• Train employees not to open attachments unless they are expecting them. Also, do not execute software that is downloaded from the Internet unless it has been scanned for viruses. Simply visiting a compromised Web site can cause infection if certain browser vulnerabilities are not patched.
  • If Bluetooth is not required for mobile devices, it should be turned off. If you require its use, ensure that the device's visibility is set to "Hidden" so that it cannot be scanned by other Bluetooth devices. If device pairing must be used, ensure that all devices are set to "Unauthorized", requiring authorization for each connection request. Do not accept applications that are unsigned or sent from unknown sources.
  • For further information on the terms used in this document, please refer to the Security Response glossary.

Writeup By: Douglas Knowles

Discovered: August 04, 2003
Updated: February 13, 2007 12:04:25 PM
Type: Trojan Horse
Systems Affected: Windows

The following instructions pertain to all current and recent Symantec antivirus products, including the Symantec AntiVirus and Norton AntiVirus product lines.

Note: Symantec recommends removing the system from the network prior to removing this threat. Otherwise, it may get re-infected.
  1. Disable System Restore (Windows Me/XP).
  2. Update the virus definitions.
  3. Delete the value that was added to the registry and reboot the system.
  4. Run a full system scan and delete all the files detected as Backdoor.IRC.Flood.F.
  5. If required, delete the additional files that Backdoor.IRC.Flood.F created.
For specific details on each of these steps, read the following instructions.

1. Disabling System Restore (Windows Me/XP)
If you are running Windows Me or Windows XP, we recommend that you temporarily turn off System Restore. Windows Me/XP uses this feature, which is enabled by default, to restore the files on your computer in case they become damaged. If a virus, worm, or Trojan infects a computer, System Restore may back up the virus, worm, or Trojan on the computer.

Windows prevents outside programs, including antivirus programs, from modifying System Restore. Therefore, antivirus programs or tools cannot remove threats in the System Restore folder. As a result, System Restore has the potential of restoring an infected file on your computer, even after you have cleaned the infected files from all the other locations.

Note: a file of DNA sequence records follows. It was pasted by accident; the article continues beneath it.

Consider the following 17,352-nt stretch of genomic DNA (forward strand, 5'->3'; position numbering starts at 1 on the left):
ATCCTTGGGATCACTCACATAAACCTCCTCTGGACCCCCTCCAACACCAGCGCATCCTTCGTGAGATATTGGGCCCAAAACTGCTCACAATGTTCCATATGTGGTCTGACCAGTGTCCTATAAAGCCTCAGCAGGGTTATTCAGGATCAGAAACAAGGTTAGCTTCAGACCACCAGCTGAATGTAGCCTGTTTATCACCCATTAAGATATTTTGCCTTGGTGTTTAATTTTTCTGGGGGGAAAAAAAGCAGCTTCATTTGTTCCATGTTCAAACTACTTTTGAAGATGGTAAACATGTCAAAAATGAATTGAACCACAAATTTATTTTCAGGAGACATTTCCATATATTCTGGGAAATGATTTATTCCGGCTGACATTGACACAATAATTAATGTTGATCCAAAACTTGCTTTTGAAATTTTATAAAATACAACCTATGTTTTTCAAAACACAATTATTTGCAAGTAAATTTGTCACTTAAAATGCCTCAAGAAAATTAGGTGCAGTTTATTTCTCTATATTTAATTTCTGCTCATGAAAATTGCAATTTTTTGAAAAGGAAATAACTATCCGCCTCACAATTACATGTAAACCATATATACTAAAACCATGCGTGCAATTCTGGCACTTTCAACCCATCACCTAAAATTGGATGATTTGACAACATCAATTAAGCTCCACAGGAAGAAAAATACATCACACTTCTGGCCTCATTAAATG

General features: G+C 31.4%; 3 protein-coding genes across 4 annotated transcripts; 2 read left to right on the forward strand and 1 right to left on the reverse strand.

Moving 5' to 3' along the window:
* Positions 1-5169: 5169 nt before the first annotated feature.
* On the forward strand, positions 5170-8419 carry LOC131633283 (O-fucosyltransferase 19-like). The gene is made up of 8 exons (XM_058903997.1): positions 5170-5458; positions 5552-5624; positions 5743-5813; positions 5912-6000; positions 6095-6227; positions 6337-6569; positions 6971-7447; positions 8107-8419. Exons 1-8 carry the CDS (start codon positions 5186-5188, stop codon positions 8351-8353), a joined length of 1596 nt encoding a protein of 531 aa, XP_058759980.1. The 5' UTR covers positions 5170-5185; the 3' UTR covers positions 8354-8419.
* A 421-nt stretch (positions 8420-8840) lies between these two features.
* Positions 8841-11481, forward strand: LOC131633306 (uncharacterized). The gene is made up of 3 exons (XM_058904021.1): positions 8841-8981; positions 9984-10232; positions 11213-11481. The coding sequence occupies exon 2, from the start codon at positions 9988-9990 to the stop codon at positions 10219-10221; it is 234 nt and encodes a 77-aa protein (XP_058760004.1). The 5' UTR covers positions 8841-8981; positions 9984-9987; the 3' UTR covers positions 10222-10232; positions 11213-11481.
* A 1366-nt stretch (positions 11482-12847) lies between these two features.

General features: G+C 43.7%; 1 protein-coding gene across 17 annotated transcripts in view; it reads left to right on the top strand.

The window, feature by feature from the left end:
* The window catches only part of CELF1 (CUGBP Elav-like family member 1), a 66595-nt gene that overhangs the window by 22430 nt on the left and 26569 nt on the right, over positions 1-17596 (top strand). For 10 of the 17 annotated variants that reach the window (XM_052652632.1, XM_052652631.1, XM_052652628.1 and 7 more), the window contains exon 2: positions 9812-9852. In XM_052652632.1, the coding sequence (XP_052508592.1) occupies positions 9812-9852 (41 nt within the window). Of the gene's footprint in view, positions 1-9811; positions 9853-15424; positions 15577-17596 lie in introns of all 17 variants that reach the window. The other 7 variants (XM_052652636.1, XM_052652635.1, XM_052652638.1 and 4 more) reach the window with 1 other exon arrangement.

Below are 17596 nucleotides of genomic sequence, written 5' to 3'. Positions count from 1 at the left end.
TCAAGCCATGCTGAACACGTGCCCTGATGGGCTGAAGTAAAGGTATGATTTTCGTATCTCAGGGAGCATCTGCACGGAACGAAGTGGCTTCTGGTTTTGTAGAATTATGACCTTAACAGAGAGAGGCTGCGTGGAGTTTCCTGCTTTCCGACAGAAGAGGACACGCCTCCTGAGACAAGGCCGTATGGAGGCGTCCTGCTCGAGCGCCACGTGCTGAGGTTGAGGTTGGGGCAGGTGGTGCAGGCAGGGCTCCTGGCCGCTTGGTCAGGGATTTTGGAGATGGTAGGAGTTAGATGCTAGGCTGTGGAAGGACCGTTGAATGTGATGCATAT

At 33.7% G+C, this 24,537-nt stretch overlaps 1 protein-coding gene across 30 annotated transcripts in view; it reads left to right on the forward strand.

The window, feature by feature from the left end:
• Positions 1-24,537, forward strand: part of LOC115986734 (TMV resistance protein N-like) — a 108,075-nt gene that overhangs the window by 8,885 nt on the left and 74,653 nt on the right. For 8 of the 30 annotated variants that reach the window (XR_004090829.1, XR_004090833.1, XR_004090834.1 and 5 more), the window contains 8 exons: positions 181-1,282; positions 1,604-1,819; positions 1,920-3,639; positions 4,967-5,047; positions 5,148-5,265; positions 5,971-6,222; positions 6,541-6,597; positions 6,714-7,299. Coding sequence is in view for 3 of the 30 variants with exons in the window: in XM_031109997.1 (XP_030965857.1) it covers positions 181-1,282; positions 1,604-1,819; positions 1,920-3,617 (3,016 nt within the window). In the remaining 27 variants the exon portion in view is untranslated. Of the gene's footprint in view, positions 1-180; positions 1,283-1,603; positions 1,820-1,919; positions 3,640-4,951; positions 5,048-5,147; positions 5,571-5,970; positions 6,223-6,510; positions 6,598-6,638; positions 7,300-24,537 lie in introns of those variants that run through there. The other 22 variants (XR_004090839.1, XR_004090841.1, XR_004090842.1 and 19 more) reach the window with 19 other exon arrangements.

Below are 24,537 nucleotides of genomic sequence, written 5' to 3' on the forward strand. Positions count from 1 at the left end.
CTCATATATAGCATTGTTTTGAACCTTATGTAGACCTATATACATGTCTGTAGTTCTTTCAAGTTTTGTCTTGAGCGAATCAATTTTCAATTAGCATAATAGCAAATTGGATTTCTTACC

Also, a virus scan may detect a threat in the System Restore folder even though you have removed the threat.

For instructions on how to turn off System Restore, read your Windows documentation, or one of the following articles:
For additional information, and an alternative to disabling Windows Me System Restore, see the Microsoft Knowledge Base article, "Anti-Virus Tools Cannot Clean Infected Files in the _Restore Folder ," Article ID: Q263455.

2. Updating the virus definitions
Symantec Security Response fully tests all the virus definitions for quality assurance before they are posted to our servers. There are two ways to obtain the most recent virus definitions:
  • Running LiveUpdate, which is the easiest way to obtain virus definitions: These virus definitions are posted to the LiveUpdate servers once each week (usually on Wednesdays), unless there is a major virus outbreak. To determine whether definitions for this threat are available by LiveUpdate, refer to the Virus Definitions (LiveUpdate).
  • Downloading the definitions using the Intelligent Updater: The Intelligent Updater virus definitions are posted on U.S. business days (Monday through Friday). You should download the definitions from the Symantec Security Response Web site and manually install them. To determine whether definitions for this threat are available by the Intelligent Updater, refer to the Virus Definitions (Intelligent Updater).

    The Intelligent Updater virus definitions are available: Read "How to update virus definition files using the Intelligent Updater" for detailed instructions.

3. Deleting the value from the registry

CAUTION: Symantec strongly recommends that you back up the registry before making any changes to it. Incorrect changes to the registry can result in permanent data loss or corrupted files. Modify the specified keys only. Read the document, "How to make a backup of the Windows registry ," for instructions.
  1. Click Start, and then click Run. (The Run dialog box appears.)
  2. Type regedit

    Then click OK. (The Registry Editor opens.)

  3. Navigate to the key:


  4. In the right pane, delete the value: SMSS

  5. Exit the Registry Editor.

4. Scanning for and deleting the infected files
  1. Start your Symantec antivirus program and make sure that it is configured to scan all the files.
  2. Run a full system scan.
  3. If any files are detected as infected with Backdoor.IRC.Flood.F, click Delete.

5. Removing the additional files
  1. Using Windows Explorer, browse to the folder, C:\Winnt\System32\CatRoot\MSA.
  2. Find and delete the following files:
    • Conn.txt
    • Psexec.exe
    • Winx.dll
    • Pnp11.exe
    • Vlxd.cfg
    • Explore.dat
    • Network.dll

Writeup By: Douglas Knowles